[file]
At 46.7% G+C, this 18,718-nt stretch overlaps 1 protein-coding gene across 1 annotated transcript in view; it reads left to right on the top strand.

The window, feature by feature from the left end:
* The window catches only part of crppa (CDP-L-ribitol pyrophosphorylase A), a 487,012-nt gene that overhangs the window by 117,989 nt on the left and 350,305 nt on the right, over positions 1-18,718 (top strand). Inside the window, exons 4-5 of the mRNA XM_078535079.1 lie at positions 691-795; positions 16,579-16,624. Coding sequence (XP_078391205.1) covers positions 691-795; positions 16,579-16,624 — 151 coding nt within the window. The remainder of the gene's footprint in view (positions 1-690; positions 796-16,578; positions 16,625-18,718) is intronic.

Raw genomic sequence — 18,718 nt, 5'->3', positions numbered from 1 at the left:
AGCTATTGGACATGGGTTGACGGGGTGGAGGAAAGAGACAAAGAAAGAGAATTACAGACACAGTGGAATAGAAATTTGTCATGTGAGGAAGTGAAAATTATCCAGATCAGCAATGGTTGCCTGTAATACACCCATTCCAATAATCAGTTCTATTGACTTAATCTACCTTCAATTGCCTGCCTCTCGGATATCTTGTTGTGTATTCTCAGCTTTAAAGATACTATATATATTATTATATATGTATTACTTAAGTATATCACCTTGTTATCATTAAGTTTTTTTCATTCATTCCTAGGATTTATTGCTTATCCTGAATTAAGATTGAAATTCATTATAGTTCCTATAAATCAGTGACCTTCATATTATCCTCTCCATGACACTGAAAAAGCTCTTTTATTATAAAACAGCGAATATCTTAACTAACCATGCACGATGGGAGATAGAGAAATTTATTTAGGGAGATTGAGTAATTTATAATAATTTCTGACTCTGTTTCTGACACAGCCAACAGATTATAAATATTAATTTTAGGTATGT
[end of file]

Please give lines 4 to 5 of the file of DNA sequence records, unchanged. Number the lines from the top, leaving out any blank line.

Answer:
Raw genomic sequence — 18,718 nt, 5'->3', positions numbered from 1 at the left:
AGCTATTGGACATGGGTTGACGGGGTGGAGGAAAGAGACAAAGAAAGAGAATTACAGACACAGTGGAATAGAAATTTGTCATGTGAGGAAGTGAAAATTATCCAGATCAGCAATGGTTGCCTGTAATACACCCATTCCAATAATCAGTTCTATTGACTTAATCTACCTTCAATTGCCTGCCTCTCGGATATCTTGTTGTGTATTCTCAGCTTTAAAGATACTATATATATTATTATATATGTATTACTTAAGTATATCACCTTGTTATCATTAAGTTTTTTTCATTCATTCCTAGGATTTATTGCTTATCCTGAATTAAGATTGAAATTCATTATAGTTCCTATAAATCAGTGACCTTCATATTATCCTCTCCATGACACTGAAAAAGCTCTTTTATTATAAAACAGCGAATATCTTAACTAACCATGCACGATGGGAGATAGAGAAATTTATTTAGGGAGATTGAGTAATTTATAATAATTTCTGACTCTGTTTCTGACACAGCCAACAGATTATAAATATTAATTTTAGGTATGT